Barack Obama Celebrates Last Birthday in Office With High Ratings

President Barack Obama smiles during a news conference at the Pentagon in Arlington, Virginia, on Thursday. REUTERS/Jonathan Ernst

Updated | President Barack Obama celebrated his 55th birthday the way most middle-aged men do: with a three hour briefing at the Pentagon followed by questions about ISIS and Donald Trump, the Zika virus and commuting the sentences of hundreds of prisoners. Sure, it wasn't the standard cake-and-a-new-tie kind of birthday for the father of two, but it had a certain emblematic quality for the final days of his presidency.

Obama's popularity has crept over 50 percent, and his party, which suffered so badly in 2010 and 2014—the two midterm elections during his presidency—seems poised to make gains thanks to Trump, who has proven to be as unlikely a nominee as the freshman senator was in 2008. Now that he's doing well in the polls, Obama was, as they say, "full of vinegar" at his hour-plus press conference. But even in the most challenging moments of his presidency, suffering congressional losses or other setbacks to his ambitions, Obama has always kept his confidence—perhaps not with the same staccato giddiness of a George W. Bush or the red-faced indignation of Bill Clinton, but it's always been there.

The president boasted about the success of the nuclear deal with Iran and dismissed reports that the U.S. air delivered $400 million to the theocratic regime in exchange for releasing prisoners. The first African-American president was glad to talk about his unprecedented set of prisoner commutations, announced recently, and he described them as a kind of down payment on reversing years of high rates of incarceration in the U.S. Despite a summer of ISIS-inspired attacks, Obama appeared sanguine about defeating the terrorist group, even while he allowed that the lone wolf attacks have been on the rise. ISIS, he said, "turns out not to be invincible," noting coalition successes on the battlefield in the Middle East such as the retaking of Fallujah, a much-contested Iraqi city.

The president had a Cheshire cat grin while he addressed the transfer of funds to Iran. He denied that there was any quid pro quo for prisoners and reminded the press corps and the television audience that the administration had announced the payments when the Iran deal was forged.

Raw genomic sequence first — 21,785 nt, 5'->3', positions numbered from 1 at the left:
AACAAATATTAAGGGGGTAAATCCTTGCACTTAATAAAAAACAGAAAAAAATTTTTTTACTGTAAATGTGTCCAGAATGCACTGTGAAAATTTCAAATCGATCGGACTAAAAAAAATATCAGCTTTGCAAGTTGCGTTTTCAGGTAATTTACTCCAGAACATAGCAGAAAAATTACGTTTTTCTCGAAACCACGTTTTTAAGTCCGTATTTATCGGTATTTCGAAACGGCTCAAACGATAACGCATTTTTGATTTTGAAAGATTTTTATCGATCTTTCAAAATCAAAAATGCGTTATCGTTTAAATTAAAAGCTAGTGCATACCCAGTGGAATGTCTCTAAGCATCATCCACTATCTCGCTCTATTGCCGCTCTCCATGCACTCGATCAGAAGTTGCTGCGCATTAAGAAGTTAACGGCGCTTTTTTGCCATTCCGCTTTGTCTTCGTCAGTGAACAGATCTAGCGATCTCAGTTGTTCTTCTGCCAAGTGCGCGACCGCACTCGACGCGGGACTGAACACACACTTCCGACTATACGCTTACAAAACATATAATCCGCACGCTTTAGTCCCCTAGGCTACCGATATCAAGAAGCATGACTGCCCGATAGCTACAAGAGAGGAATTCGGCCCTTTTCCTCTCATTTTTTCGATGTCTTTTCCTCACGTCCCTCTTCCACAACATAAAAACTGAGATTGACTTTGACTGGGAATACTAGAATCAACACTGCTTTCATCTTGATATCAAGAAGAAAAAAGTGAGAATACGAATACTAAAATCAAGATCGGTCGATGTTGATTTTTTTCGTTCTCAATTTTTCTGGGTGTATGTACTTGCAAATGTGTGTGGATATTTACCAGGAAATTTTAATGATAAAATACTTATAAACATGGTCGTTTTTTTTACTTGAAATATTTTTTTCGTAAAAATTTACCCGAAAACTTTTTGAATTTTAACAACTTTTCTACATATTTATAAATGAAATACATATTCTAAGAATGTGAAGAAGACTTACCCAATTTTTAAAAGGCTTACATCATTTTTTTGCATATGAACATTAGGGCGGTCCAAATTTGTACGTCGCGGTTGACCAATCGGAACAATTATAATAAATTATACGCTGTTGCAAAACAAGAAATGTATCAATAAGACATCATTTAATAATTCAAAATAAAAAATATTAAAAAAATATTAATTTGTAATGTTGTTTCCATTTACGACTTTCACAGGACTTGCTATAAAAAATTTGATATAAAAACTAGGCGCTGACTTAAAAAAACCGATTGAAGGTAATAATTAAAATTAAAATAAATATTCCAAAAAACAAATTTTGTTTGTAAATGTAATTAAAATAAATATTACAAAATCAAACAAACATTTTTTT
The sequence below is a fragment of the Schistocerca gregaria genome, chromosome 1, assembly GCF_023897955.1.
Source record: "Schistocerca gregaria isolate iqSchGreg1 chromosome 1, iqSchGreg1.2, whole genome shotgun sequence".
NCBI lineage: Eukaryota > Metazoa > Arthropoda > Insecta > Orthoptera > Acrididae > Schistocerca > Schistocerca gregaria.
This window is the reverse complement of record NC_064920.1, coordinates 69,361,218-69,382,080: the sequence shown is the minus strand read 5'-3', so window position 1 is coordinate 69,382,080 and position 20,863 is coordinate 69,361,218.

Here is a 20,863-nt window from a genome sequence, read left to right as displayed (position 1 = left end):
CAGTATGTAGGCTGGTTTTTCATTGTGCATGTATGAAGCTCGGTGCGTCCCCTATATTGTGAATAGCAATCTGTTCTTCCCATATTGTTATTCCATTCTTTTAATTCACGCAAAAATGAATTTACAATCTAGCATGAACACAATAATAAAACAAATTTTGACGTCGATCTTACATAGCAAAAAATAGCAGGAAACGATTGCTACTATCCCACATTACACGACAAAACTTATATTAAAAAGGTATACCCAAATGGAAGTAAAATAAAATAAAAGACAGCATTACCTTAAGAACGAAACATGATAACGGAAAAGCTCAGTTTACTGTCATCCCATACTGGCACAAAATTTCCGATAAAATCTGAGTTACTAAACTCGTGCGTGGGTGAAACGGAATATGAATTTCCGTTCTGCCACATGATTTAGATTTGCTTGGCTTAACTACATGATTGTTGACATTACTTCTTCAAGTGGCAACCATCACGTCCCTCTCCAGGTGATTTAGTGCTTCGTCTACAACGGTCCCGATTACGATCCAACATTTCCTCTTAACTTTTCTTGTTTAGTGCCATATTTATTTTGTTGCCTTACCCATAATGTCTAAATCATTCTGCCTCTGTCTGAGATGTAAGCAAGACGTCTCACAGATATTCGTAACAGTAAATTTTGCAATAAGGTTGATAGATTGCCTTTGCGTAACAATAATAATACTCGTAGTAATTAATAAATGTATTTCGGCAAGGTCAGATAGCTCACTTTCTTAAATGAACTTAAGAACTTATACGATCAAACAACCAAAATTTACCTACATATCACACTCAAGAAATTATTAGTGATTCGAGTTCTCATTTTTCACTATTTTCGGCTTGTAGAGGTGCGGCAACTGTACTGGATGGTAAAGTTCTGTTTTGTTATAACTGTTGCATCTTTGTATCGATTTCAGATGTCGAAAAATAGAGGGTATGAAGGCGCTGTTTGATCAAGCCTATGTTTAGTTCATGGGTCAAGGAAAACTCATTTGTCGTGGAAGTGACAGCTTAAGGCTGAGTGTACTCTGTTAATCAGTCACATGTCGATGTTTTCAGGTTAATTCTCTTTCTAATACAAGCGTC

U.S. President Barack Obama holds a news conference at the Pentagon in Arlington, Virginia, U.S. August 4, 2016. REUTERS/Jonathan Ernst

The transfer of cash, Obama said, was necessary because the administration was heeding strict banking sanctions that negated the possibility of using a wire transfer. He said the real story was the "manufacture of outrage" over a non-issue, and that a good angle for the press would be to track down critics of the Iran deal and ask them about how well it is working. "It's now been well over a year since the deal was signed and by all accounts it has worked exactly the way we said it would," Obama said. "Why not have some of these folks who were predicting disaster say it worked?"

Now that's a confident president.

Obama is mostly right about the Iran agreement—at least thus far. The deal seems to have prevented the short-term breakout of nuclear capabilities that were widely feared, and Iran has not been found to be cheating. Moreover, the president insisted that the plane full of' money had nothing to do with the release of hostages. The money was simply the $400 million that was being adjudicated in international court for decades and which the U.S. was likely to lose. Thus, Obama argued, the payment—a return of funds for weapons that were never delivered to the Shah of Iran's regime—saved Americans billions.

That may well be true, but skepticism is warranted. First, Republicans and Democrats were surprised to say the least by the Wall Street Journal account of the money drop which noted that it occurred the same day that Iran released American hostages raising questions about whether a ransom was paid. Even if it wasn't, the optics were pretty terrible. And if it was such a great deal why not release an account of the transfer at the time? Second, deals are sometimes more opaque. The Cuban Missile Crisis stand-down in 1962, it was revealed later, involved the U.S. withdrawal of Jupiter missiles from Turkey. It was instrumental to the deescalation of tensions but it wasn't revealed at the time to be a quid pro quo.

Above all at the press conference, Obama seemed to relish bashing Trump at the same time he insisted that he didn't want to spend too much time on Republican nominee. "I obviously have a very strong opinions of the two candidates running one is very positive and one is not so much," the president said.

He laughed off Trump's discussion of a rigged election, noting that in our federalist system, it would take a massive nationwide conspiracy to rig a general election: "If Mr. Trump is up 10 or 15 points on election day and ends up losing then you know maybe he can raise some questions." For good measure, he noted that bad sports usually wait until they lose before they whine.

After a last round of questions about Syria and Russia, Obama excused himself. He said he had a birthday dinner to catch.

Correction: This story has been updated to include that the Wall Street Journal broke the story of funds being returned to Iran on the same day that hostages were released. An earlier version of this story incorrectly repeated false accusations that the Iranian regime released a video of the money transfer.